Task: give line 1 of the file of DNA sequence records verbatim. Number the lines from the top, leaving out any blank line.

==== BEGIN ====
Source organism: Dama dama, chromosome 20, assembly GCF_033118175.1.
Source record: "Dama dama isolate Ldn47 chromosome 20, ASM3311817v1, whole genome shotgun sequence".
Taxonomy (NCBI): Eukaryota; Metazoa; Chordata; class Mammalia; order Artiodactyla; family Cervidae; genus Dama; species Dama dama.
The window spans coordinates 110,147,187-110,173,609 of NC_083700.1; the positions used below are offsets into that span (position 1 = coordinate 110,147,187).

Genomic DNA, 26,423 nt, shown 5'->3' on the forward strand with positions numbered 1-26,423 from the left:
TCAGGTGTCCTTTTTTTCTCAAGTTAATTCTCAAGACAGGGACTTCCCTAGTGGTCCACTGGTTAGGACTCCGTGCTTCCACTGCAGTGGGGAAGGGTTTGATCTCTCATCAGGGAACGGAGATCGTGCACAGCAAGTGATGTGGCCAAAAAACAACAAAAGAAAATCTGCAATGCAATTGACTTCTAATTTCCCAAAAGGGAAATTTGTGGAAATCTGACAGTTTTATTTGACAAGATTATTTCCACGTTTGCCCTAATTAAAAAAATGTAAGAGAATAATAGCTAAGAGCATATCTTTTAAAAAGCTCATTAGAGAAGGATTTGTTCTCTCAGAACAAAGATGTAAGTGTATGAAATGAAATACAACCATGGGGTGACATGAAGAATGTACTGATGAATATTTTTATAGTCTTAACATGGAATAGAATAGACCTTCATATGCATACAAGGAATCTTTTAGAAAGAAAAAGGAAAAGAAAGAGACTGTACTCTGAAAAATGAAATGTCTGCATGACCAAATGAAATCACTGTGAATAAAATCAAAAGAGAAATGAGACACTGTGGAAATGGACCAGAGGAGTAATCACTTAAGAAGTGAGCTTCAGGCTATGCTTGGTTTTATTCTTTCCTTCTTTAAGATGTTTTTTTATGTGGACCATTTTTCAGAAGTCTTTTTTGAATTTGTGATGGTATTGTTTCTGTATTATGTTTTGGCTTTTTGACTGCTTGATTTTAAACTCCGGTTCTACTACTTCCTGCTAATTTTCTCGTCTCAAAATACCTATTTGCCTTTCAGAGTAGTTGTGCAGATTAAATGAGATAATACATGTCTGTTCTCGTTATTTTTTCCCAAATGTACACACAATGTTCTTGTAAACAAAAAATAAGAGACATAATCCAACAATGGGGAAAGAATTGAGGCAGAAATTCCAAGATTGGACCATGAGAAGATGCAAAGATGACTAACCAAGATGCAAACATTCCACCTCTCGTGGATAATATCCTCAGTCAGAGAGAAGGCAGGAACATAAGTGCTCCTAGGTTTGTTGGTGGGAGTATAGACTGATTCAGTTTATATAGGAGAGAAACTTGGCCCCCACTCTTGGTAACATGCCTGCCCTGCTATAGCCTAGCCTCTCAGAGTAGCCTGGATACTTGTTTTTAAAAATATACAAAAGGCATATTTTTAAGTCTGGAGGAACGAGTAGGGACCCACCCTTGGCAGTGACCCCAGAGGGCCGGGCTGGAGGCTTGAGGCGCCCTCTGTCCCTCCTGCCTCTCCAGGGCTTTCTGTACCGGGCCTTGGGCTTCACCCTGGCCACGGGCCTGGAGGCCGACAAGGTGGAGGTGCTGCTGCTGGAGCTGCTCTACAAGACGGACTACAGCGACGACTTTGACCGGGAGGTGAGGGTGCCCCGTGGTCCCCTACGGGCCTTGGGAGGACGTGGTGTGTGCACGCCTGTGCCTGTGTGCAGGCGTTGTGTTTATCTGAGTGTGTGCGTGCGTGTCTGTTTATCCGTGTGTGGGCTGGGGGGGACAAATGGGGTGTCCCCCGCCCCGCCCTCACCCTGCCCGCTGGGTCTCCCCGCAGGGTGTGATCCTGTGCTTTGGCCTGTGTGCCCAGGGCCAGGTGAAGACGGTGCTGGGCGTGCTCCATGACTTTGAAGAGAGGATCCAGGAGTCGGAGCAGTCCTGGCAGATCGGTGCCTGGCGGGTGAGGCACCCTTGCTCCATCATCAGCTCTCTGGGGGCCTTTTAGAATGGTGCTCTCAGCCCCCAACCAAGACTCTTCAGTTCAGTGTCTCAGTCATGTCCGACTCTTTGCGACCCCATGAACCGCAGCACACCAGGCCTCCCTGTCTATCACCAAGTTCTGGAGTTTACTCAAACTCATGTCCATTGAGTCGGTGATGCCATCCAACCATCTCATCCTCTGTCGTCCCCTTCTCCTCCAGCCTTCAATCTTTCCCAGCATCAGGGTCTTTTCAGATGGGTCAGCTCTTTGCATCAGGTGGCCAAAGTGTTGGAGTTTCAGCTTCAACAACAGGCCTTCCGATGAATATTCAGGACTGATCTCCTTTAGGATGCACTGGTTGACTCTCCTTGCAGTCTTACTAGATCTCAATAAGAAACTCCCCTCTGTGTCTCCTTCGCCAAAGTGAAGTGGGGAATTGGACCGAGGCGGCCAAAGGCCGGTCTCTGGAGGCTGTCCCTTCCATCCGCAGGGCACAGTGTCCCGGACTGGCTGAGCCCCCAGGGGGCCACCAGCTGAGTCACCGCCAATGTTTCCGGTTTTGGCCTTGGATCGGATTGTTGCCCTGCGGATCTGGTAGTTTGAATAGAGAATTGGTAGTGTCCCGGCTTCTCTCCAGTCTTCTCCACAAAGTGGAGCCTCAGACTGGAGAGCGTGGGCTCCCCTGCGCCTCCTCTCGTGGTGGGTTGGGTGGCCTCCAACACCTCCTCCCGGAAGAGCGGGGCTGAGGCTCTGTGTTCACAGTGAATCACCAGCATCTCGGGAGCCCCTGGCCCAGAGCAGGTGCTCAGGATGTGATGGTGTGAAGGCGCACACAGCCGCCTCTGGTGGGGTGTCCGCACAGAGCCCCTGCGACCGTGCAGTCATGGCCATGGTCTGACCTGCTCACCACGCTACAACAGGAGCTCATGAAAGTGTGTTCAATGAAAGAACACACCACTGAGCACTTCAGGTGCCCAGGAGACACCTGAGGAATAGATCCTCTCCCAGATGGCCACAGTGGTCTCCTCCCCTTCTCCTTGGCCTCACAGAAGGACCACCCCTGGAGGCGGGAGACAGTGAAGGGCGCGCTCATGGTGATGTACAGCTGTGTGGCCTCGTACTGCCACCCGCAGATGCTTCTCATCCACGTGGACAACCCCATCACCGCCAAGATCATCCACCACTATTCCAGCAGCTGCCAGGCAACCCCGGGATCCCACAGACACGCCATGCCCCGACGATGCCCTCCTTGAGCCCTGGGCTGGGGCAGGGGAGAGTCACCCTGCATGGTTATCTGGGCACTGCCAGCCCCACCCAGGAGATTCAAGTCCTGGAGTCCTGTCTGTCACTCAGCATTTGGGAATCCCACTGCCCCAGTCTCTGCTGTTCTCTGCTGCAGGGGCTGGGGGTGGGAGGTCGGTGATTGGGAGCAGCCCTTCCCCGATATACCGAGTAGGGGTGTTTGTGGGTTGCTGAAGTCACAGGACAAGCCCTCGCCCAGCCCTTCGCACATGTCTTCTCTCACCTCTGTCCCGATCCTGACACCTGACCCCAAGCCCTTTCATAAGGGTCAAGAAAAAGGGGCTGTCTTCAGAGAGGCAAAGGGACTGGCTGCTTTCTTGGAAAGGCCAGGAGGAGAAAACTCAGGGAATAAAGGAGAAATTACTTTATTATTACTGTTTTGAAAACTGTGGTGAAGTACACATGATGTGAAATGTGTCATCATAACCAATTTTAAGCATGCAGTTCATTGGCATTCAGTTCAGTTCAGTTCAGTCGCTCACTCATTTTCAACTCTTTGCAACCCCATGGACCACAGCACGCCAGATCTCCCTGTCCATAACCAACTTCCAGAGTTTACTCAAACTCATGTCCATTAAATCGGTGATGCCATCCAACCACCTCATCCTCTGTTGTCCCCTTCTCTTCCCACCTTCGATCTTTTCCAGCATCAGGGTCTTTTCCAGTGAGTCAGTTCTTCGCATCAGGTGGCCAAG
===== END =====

Source organism: Dama dama, chromosome 20, assembly GCF_033118175.1.